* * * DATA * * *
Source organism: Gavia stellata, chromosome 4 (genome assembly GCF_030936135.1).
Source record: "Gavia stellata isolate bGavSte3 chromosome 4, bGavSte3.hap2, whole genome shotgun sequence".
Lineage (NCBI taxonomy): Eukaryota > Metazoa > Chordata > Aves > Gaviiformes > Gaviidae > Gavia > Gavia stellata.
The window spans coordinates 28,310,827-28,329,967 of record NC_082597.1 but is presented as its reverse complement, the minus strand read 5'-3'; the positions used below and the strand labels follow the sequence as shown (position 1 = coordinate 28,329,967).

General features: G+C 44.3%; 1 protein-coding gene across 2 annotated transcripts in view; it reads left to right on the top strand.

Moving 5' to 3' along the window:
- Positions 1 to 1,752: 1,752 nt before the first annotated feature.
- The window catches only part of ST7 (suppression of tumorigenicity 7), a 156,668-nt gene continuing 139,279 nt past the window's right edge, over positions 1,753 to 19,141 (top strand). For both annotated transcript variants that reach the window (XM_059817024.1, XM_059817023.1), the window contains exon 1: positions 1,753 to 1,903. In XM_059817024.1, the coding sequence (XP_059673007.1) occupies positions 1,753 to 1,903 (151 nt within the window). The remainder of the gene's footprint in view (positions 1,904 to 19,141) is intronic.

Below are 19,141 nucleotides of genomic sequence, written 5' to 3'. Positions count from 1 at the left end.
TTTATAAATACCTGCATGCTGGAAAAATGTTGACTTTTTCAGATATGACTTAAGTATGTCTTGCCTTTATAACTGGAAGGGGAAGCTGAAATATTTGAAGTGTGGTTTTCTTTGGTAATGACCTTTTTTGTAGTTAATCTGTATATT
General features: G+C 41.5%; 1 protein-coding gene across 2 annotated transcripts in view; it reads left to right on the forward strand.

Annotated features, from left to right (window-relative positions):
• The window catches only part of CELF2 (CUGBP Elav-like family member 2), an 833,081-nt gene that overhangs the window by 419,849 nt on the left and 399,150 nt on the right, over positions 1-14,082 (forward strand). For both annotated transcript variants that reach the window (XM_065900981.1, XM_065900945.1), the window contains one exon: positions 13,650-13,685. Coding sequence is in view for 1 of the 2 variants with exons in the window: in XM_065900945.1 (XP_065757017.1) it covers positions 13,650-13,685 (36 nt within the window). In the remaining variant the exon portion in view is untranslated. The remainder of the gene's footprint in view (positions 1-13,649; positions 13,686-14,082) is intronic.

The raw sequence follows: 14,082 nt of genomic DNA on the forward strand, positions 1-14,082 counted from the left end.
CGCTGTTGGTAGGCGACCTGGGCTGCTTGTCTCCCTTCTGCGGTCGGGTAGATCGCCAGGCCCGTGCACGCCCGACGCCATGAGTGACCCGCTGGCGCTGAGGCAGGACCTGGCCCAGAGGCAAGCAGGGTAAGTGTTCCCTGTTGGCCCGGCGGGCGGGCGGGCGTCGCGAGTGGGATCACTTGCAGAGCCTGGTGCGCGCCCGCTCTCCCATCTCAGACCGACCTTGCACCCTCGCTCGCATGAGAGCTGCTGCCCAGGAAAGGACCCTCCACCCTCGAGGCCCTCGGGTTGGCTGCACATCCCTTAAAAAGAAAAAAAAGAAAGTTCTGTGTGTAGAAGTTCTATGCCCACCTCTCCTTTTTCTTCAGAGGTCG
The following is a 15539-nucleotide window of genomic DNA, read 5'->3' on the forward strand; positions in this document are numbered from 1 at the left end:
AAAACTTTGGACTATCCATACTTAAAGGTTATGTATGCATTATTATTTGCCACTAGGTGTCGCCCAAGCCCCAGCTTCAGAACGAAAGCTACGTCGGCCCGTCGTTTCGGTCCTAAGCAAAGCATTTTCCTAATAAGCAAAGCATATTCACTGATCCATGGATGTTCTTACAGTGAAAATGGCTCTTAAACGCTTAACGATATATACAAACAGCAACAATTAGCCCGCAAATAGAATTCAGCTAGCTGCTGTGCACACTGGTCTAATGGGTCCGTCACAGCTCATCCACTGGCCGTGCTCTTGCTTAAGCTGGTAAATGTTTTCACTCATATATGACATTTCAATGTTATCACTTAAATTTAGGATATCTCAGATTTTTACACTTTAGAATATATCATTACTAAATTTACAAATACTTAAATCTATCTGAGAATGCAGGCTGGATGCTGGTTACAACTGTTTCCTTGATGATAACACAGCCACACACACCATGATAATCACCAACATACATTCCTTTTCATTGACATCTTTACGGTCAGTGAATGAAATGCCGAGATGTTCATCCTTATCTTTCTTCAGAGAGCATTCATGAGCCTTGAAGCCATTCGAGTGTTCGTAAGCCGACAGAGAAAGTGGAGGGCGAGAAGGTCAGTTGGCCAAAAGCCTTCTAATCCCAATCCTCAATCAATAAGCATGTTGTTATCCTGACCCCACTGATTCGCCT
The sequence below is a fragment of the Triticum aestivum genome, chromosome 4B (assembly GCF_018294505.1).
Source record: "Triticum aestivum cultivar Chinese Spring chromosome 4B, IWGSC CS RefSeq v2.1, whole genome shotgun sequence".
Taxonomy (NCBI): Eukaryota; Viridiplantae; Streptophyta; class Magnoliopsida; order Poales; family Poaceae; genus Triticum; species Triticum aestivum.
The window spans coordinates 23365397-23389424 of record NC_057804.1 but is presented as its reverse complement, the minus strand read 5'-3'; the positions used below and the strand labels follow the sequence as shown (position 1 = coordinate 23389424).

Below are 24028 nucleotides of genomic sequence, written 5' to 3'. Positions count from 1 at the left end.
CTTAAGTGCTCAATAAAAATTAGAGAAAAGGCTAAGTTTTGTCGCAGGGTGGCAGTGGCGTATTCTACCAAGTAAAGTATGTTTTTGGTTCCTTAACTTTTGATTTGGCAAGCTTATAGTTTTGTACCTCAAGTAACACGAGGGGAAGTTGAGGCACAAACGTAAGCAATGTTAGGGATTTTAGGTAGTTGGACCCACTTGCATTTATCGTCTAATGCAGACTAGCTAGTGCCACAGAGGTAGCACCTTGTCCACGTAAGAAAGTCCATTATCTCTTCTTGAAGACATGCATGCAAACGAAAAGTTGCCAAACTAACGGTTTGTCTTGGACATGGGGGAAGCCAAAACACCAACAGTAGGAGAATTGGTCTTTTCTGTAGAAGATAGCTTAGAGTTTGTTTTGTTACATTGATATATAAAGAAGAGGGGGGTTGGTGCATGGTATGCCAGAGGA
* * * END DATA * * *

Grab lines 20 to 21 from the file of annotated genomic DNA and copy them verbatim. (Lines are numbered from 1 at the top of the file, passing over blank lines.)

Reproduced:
Taxonomy (NCBI): Eukaryota; Viridiplantae; Streptophyta; class Magnoliopsida; order Poales; family Poaceae; genus Triticum; species Triticum aestivum.
The window spans coordinates 23365397-23389424 of record NC_057804.1 but is presented as its reverse complement, the minus strand read 5'-3'; the positions used below and the strand labels follow the sequence as shown (position 1 = coordinate 23389424).